ἐγὼ μέν] Luke has not at the very outset settled the logical arrangement of the sentence, and therefore mistakes the correct position of the μέν, which was appropriate only after γεγενν. Similar examples of the deranged position of μέν and δέ often occur in the classics. See Bäumlein, Partik. p. 168; Winer, p. 520 [E. T. 700].

ἀνατεθραμμένοςνόμου] Whether the comma is to be placed after ταύτῃ (Alberti, Wolf, Griesbach, Heinrichs, Kuinoel, Lachmann, Tischendorf, de Wette) or after Γαμαλιήλ (Calvin, Beza, Castalio, and most of the older commentators, Bornemann), is—seeing that the meaning and the progression of the speech are the same with either construction—to be decided simply by the external structure of the discourse, according to which a new element is always introduced by the prefixing of a nominative participle: γεγεννημένος, ἀνατεθραμμένος, πεπαιδευμένος: born at Tarsus in Cilicia, but brought up in this city (Jerusalem) at the feet of Gamaliel (see on Acts 5:34), instructed according to the strictness of the ancestral law. The latter after the general ἀνατεθραμμ. κ.τ.λ. brings into relief a special point, and therefore it is not to he affirmed that παρὰ τ. πόδ. Γαμ. suits only πεπαιδ. (de Wette).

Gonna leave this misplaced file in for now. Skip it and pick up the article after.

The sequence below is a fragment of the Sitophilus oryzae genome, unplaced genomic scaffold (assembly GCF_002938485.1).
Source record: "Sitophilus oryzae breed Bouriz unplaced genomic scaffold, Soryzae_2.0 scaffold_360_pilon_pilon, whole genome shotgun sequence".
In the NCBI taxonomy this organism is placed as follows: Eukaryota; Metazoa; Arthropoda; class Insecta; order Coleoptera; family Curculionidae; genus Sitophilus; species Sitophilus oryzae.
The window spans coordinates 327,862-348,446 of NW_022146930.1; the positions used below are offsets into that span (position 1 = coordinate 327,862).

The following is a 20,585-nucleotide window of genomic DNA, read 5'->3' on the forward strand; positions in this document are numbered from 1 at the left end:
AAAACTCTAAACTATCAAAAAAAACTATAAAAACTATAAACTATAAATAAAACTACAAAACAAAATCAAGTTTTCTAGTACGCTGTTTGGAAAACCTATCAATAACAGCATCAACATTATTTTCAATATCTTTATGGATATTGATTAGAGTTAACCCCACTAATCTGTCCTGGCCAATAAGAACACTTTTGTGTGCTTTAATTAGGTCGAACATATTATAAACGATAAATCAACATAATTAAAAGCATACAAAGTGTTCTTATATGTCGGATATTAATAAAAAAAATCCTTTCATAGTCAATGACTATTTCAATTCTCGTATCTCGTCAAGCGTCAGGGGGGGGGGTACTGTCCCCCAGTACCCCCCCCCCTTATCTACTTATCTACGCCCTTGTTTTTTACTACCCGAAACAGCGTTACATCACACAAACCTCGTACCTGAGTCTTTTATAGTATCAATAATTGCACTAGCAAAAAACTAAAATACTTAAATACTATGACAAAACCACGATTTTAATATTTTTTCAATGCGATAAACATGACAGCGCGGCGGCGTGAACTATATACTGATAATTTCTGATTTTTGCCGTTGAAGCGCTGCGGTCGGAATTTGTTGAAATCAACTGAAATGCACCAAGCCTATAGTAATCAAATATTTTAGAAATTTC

παρὰ τοὺς πόδας] a respectful expression (τὴν πολλὴν πρὸς τὸν ἄνδρα αἰδῶ δεικνύς, Chrysostom), to be explained from the Jewish custom of scholars sitting partly on the floor, partly on benches at the feet of their teacher, who sat more elevated on a chair (Schoettg. in loc.; Bornemann, Schol. in Luc. p. 179). The tradition that, until the death of Gamaliel, the scholars listened in a standing posture to their teachers (Vitringa, Synag. p. 166 f. Wagenseil, ad Sota, p. 993), even if it were the case (but see on Luke 2:46), cannot be urged against this view, as even the standing scholar may be conceived as being at the feet of his teacher sitting on the elevated cathedra (Matthew 23:2; Vitringa, l.c. p. 165 f).